Thursday, August 31, 2006

Getting user info from an image

A while ago, I posted on how to determine a user's group membership from the Registry files in an image. Andreas Schuster also posted a glorious bit of eye candy, as well.

Sometimes, it pays to revisit or clarify things.

Windows 2000 and XP maintain user and group information in the SAM portion of the Registry, which is in the SAM file on disk. This file is a Registry file and can be parsed using tools such as the Offline Registry Parser. However, the information you would look for is encoded in binary Registry values and needs to be parsed into something understandable. The best source of information for this is the sam.h file included in the source code for Peter Nordahl's chntpw tool. This tool is Linux-based, so it doesn't use the Windows API. Also, it's written in C, which means that the structures it uses are easily translated into other languages, such as (you guessed it) Perl.

For information about users, go to the key SAM\Domains\Account\Users\, where you'll see subkeys that look like "000001F4" and "000003EA". Translate these from hex to decimal (1F4 = 500, 3EA = 1002) and you'll see that you're looking at user RIDs. Within each of these keys, you'll find F and V values, both of which are binary. The F value contains the type of account and various account settings, and the V value contains the user name, full name, comment, password hashes, etc.

The structures I use in my ProScript look like this:

V structure:
# $v is the binary contents of the V value
my $header = substr($v,0,44);
my @vals = unpack("V*",$header);
my $name = _uniToAscii(substr($v,($vals[3] + 0xCC),$vals[4]));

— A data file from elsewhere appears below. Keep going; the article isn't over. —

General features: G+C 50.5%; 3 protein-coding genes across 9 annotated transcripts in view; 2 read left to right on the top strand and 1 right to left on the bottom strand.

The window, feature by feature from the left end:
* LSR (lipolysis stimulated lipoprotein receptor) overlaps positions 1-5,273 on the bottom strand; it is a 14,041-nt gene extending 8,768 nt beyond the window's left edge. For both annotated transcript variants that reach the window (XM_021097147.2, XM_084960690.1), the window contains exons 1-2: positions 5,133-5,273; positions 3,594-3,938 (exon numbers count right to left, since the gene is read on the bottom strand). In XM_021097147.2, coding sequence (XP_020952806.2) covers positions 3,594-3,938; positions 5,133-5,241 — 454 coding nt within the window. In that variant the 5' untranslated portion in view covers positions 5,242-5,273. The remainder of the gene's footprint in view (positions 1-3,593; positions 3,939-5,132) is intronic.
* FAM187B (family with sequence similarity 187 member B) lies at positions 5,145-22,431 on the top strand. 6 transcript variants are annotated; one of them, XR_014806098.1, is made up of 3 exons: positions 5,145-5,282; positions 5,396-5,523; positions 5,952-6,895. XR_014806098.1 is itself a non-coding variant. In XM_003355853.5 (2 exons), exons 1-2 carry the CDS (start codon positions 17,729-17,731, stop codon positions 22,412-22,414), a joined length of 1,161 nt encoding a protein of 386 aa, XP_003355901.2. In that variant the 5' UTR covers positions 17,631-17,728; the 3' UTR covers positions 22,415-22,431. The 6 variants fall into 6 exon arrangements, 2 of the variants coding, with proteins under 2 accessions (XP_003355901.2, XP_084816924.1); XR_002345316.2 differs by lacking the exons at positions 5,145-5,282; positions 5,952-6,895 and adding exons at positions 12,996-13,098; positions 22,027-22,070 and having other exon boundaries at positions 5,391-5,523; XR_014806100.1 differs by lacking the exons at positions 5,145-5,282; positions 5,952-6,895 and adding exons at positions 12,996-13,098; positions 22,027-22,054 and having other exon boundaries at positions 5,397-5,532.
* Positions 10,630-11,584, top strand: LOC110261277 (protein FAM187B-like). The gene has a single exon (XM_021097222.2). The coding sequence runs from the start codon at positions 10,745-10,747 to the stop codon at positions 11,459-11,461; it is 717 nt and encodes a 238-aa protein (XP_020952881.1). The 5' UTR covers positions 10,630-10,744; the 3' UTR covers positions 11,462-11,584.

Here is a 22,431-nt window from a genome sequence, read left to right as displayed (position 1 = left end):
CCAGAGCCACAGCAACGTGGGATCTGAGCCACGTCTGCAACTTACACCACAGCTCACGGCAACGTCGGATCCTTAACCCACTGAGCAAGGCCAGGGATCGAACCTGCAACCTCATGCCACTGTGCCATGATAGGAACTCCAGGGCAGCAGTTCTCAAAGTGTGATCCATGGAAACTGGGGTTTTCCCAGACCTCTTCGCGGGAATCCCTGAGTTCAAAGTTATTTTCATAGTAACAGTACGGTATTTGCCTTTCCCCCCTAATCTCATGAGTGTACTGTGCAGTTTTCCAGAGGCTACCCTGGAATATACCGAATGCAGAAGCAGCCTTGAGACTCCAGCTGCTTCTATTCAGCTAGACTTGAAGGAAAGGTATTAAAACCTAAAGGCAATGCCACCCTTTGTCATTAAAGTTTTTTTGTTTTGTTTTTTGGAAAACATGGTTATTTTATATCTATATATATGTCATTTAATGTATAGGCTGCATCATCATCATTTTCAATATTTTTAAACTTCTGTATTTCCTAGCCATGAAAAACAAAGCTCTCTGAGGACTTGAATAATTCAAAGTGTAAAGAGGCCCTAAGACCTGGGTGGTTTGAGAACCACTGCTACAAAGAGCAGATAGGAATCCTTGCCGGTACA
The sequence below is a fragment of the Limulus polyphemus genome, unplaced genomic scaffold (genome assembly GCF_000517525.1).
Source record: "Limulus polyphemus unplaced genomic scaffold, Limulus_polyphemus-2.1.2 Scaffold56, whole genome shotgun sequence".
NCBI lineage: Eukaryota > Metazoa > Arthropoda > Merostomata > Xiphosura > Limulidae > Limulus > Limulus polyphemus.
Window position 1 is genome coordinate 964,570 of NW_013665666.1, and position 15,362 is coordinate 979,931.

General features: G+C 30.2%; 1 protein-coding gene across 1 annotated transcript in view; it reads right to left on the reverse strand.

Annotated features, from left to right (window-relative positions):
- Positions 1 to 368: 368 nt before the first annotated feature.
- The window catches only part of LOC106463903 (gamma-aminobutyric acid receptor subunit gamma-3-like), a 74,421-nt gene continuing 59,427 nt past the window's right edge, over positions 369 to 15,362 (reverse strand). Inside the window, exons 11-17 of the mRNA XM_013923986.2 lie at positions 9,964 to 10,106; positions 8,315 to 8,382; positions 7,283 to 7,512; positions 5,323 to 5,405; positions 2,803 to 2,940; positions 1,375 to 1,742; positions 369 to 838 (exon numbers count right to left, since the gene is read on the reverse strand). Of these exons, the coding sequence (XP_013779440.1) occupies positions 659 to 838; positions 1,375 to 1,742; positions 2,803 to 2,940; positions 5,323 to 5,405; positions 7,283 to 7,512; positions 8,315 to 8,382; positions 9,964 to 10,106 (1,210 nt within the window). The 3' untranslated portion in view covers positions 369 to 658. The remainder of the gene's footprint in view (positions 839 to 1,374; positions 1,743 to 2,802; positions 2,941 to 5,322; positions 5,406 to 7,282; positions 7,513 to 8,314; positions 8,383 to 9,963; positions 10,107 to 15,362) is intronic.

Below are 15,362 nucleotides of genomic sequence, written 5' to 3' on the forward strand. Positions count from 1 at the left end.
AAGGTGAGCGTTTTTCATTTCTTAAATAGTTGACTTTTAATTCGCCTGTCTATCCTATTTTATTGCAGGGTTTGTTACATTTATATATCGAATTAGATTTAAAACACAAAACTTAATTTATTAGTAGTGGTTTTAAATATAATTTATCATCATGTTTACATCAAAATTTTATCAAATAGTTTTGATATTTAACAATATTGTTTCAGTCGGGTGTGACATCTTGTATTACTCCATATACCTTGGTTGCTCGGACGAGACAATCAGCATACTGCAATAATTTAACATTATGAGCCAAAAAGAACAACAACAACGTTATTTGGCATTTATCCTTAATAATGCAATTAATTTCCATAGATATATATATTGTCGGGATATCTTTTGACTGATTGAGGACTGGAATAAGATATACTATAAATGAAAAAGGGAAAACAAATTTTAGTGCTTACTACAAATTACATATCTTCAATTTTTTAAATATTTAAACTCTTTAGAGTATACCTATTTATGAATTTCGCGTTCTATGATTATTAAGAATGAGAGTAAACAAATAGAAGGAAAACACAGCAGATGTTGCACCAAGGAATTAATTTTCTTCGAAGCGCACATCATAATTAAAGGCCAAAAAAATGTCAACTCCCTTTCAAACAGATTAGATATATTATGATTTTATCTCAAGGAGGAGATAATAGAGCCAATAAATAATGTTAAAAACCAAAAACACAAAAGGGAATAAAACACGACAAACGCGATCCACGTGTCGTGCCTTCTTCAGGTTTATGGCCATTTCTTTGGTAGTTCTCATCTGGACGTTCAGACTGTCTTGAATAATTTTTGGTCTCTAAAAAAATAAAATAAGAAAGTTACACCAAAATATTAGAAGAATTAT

my $fullname = _uniToAscii(substr($v,($vals[6] + 0xCC),$vals[7])) if ($vals[7] > 0);
my $comment = _uniToAscii(substr($v,($vals[9] + 0xCC),$vals[10])) if ($vals[10] > 0);

F structure:
# unpack() string is a little messy, but used this way for clarity
# $f is the binary data of the F value
my @vals = unpack("x8V2x8V2x8V2Vx4vx6vvx12",$f);
# Note: Times maintained by Windows are 64-bit FILETIME objects
#$vals[0] and $vals[1] = lockout time
#$vals[2] and $vals[3] = creation time
#$vals[4] and $vals[5] = login time
my $rid = $vals[6];
my $acb = $vals[7];
my $failedcnt = $vals[8];
my $logins = $vals[9];

The $acb value holds the ACB flags settings, which tells us things like if the account is locked out, etc.

In order to get the group membership, you would need to go to the SAM\Domains\Builtin\Aliases key, where you would find subkeys similar to the ones above, only these are the group RIDs. Each of these subkeys contains a C value, which is also a binary data type. The code that I use to parse this structure looks like (it's messy, I know):

# $keyInfo->{strValueData} is the binary contents of the C value
my @users = ();
my $header = substr($keyInfo->{strValueData},0,0x34);
my @vals = unpack("V*",$header);
my $grpname = _uniToAscii(substr($keyInfo->{strValueData},(0x34 + $vals[4]),$vals[5]));
my $comment = _uniToAscii(substr($keyInfo->{strValueData},(0x34 + $vals[7]),$vals[8]));
my $num = $vals[12];

At this point, $num is the number of group members, and all that's left at this point is to parse through the rest of the data, beginning at the offset located in $vals[10], collecting the SIDs of the users. Again, Andreas's blog entry has some nice graphics to go along with it.

There's one other place to look for user account settings on the system. Locate the F value under the SAM\Domains\Account key...this is where the info is kept. Peter's sam.h file contains the actual structure...I haven't written code yet to parse it yet.

I hope that helps some folks out there. I should probably write a version of the Offline Registry Parser that just dumps this info out of the SAM file.

1 comment:

JimmyW said...

Thanks again, Harlan, This is just what I need for a reference!